Nor is it necessary. The ideal of the expanding circle does not mean that we must feel the pain of everyone else on earth. No one has the time or energy, and trying to spread our empathy that thinly would be an invitation to emotional burnout and compassion fatigue. The Old Testament tells us to love our neighbors, the New Testament to love our enemies. The moral rationale seems to be: Love your neighbors and enemies; that way you won’t kill them. But frankly, I don’t love my neighbors, to say nothing of my enemies. Better, then, is the following ideal: Don’t kill your neighbors or enemies, even if you don’t love them.

What really has expanded is not so much a circle of empathy as a circle of rights—a commitment that other living things, no matter how distant or dissimilar, be safe from harm and exploitation. Empathy has surely been historically important in setting off epiphanies of concern for members of overlooked groups. But the epiphanies are not enough. For empathy to matter, it must goad changes in policies and norms that determine how the people in those groups are treated. At these critical moments, a newfound sensitivity to the human costs of a practice may tip the decisions of elites and the conventional wisdom of the masses. But as we shall see in the section on reason, abstract moral argumentation is also necessary to overcome the built-in strictures on empathy. The ultimate goal should be policies and norms that become second nature and render empathy unnecessary. Empathy, like love, is in fact not all you need.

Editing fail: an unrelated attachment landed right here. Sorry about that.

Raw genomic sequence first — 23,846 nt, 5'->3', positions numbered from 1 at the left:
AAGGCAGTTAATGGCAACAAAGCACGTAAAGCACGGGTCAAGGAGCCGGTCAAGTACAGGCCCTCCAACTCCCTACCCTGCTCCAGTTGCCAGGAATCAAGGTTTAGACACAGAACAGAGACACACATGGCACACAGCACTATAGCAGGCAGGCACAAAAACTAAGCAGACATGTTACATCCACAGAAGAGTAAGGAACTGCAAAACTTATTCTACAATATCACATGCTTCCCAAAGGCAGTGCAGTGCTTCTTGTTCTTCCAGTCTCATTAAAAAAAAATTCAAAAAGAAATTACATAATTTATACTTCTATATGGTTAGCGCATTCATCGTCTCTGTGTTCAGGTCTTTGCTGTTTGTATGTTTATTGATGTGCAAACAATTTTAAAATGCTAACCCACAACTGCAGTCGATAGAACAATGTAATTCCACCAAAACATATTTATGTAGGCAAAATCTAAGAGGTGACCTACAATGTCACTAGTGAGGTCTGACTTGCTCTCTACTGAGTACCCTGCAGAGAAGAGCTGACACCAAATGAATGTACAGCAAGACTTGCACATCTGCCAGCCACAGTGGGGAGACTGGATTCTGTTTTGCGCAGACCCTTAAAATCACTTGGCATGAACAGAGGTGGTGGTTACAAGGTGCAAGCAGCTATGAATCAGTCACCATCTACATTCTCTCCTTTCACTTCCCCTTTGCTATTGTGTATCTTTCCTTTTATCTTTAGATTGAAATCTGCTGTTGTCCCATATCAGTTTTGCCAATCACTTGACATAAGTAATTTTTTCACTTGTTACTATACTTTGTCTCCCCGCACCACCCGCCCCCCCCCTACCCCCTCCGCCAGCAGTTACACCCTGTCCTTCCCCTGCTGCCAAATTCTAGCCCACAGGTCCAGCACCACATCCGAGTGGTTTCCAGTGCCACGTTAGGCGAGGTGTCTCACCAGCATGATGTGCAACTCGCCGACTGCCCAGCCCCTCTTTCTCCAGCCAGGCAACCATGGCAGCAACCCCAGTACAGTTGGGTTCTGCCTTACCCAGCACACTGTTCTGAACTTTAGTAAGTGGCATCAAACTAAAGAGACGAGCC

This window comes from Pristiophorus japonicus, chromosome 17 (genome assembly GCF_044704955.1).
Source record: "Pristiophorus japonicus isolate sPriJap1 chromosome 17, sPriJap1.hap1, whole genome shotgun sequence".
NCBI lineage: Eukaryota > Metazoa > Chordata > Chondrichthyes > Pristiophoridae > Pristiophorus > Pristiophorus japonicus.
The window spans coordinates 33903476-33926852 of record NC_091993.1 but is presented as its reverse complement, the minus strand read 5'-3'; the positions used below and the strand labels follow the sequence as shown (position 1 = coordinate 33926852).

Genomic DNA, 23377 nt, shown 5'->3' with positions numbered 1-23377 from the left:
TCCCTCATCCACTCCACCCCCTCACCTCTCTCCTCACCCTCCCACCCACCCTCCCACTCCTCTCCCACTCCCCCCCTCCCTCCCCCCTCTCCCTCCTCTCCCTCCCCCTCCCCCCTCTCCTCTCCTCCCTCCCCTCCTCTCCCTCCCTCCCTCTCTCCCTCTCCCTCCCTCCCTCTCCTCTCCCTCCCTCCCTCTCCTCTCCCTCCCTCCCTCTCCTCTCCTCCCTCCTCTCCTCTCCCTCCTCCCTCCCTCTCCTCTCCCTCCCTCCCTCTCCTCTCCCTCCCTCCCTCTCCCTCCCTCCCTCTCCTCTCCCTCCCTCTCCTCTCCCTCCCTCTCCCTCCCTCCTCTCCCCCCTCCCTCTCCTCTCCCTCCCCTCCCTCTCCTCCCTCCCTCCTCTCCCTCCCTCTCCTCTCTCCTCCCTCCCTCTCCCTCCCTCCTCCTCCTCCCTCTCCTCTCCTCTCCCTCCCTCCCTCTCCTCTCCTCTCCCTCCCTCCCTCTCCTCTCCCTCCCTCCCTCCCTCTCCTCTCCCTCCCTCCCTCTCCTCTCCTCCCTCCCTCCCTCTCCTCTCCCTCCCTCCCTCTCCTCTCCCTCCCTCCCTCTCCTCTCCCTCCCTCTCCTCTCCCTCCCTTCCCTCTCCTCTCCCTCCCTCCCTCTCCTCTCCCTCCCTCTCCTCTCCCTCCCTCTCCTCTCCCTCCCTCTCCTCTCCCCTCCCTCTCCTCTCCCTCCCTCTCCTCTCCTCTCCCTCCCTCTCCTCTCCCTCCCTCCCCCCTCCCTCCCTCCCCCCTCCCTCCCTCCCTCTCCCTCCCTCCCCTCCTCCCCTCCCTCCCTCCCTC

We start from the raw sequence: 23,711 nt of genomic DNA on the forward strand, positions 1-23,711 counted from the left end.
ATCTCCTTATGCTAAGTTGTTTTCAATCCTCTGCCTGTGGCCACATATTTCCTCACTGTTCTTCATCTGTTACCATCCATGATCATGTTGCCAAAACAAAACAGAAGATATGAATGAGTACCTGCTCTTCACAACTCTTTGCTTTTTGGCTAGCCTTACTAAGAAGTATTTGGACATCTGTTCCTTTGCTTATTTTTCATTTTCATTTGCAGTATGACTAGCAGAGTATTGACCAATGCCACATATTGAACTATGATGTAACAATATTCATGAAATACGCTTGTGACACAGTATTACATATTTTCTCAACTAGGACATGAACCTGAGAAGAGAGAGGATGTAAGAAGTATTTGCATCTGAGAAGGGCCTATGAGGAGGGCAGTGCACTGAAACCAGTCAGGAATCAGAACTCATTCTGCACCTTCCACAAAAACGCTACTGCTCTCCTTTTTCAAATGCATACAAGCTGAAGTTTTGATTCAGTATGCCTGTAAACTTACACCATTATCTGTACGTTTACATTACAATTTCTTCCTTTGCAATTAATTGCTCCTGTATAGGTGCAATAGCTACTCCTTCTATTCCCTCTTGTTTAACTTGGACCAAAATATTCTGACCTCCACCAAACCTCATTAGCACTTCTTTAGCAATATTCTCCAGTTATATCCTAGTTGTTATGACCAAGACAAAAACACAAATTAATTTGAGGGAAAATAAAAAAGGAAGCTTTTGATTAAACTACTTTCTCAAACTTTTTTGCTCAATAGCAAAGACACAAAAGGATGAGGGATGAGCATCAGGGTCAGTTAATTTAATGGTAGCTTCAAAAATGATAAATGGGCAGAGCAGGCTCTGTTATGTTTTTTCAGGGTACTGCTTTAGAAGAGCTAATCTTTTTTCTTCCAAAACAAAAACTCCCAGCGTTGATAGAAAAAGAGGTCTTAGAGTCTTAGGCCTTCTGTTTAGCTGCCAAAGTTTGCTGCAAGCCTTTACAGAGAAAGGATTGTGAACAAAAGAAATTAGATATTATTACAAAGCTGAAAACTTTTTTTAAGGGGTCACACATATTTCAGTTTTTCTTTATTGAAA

(Pinker 2011, pp. 591-592)

Questions. Are not our communal relationships grounded on those with whom we identify in some sense? We don’t love all our fellow national citizens but we very many of us identify with our national communities. And this is a communal relationship. Come to think of it, we may not even love everyone in our families but we often defend them against outsider criticism or register outside criticism as an embarrassment to us personally. Do not communal relationships have more to do with our sense of identity than with our feelings of “love”?

Such discussions inevitably involve our personal biases. My own bias arises from my own personal history when I came to identify myself with “all of humanity” along with my other identities, such as belonging to a particular nation. I began to feel the rightness of identifying even more with humanity globally than with my nationality.

If this is how things work then is not our “expanded circle of rights” really, at least for many of us, an indication of our expanded communal relationships? The “brotherhood of man” and all that.

Later in the book Pinker acknowledges this to some extent, although he reverses the direction of the process from how I would understand it. He suggests that it is our belief in human rights that manipulates our innate sense of communal relations in order to expand the reach of whom we think deserving of those rights: